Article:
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District 6 School Board member Kelly Harmony had one question about a proposed wellness program for students in Bedford County Public Schools: Will this lead the school system to begin patrolling lunch boxes in the cafeteria?
The answer: That’s yet to be determined.
During a work session last Thursday, members of the School Board discussed proposed changes to the school system’s strategic plan. One of the three proposed changes includes implementing a comprehensive student wellness program.
That suggestion came up through discussions with a school health advisory group by administrative staff.
The ultimate goal of that strategy, which could include a number of initiatives, is to promote better health for students which could improve their learning as well.
Individual schools already promote numerous initiatives for wellness—before and after-school programs, running and walking clubs and numerous health screenings—but including it in the strategic plan would make it a district-level priority, School Superintendent Dr. Douglas Schuch told board members.
Harmony said she has been concerned about stories from other states where students have had their lunches scrutinized by school officials.
“We’re already restricting behaviors to some extent,” Dr. Schuch noted.
He said some parents have already questioned new federal guidelines this year requiring healthier school lunches because their children aren’t eating some of the new items that are on the menu. School officials also noted that steps are being taken in some schools to monitor what can be brought in for class birthday parties, or how often such parties can be held.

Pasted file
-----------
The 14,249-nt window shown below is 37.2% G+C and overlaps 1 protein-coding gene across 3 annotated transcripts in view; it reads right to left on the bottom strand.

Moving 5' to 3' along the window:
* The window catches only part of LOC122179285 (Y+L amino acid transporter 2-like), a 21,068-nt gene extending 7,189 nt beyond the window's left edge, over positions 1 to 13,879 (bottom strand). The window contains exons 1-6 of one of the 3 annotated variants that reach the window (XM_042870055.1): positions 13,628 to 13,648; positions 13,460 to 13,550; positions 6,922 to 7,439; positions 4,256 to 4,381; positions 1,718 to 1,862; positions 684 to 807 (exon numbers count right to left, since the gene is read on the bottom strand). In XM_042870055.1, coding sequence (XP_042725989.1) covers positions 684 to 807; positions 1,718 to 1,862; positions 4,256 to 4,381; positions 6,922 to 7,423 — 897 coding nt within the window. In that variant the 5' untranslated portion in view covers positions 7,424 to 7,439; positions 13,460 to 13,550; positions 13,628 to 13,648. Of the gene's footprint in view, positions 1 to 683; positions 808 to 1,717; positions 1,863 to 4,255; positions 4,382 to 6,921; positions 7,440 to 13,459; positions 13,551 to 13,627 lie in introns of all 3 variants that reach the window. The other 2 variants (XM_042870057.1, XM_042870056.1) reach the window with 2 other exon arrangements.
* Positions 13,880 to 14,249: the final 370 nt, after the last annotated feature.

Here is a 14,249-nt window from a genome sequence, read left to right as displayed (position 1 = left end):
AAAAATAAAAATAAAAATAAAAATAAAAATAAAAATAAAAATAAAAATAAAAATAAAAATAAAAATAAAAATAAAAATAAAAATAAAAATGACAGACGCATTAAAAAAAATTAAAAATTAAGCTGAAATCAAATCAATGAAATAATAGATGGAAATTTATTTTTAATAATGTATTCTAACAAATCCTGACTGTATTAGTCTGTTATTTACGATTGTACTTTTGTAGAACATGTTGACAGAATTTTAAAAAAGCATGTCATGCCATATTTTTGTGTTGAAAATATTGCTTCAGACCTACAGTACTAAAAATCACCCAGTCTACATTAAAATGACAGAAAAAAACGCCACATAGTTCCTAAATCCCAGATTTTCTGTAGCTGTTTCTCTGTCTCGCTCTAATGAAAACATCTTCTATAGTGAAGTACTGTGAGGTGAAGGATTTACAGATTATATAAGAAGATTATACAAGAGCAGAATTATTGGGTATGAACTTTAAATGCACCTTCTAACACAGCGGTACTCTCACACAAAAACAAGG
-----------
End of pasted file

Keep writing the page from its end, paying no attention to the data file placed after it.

Cupcakes appear to be on the “no-provide” list, or at least fewer sweets; fruits and vegetables are being encouraged, instead.
Sara Staton, director of special services for BCPS, said some schools are already providing snack list options for school parties or limiting the number of parties a class can have in a month. “We’re trying to pay more attention now (to the food being brought in),” she said, noting it was both a wellness and a health issue.
In addition to student wellness, a second suggested priority to be added to the strategic plan includes employee wellness.
According to Tim Parker, the school system’s director of human resources, if you have employees who are living healthier lifestyles it will ultimately result in fewer days lost to sickness. And, it could also help with insurance costs, he said.
Dr. Schuch noted that some county schools have already had efforts for employee wellness such as walking and weight-loss challenges, but including it in the strategic plan would move it to a district-wide initiative.
A third proposed addition to the strategic plans goals would be to improve individual student behavior and to promote teamwork. At the suggestion of the board, staff will come up with wording making those separate proposals, in an effort to come up with measurable goals for each.
The school system’s strategic plan was originally adopted in January 2011; the board will vote at a later meeting on the proposed updates to the document. The mission statement for the strategic plan states its goal is “to prepare our students to be productive and responsible citizens in our community and the world.”
Prior to discussion on the plan with the entire board, several new board members participated in a work session in which administration officials discussed the overall scope of the plan.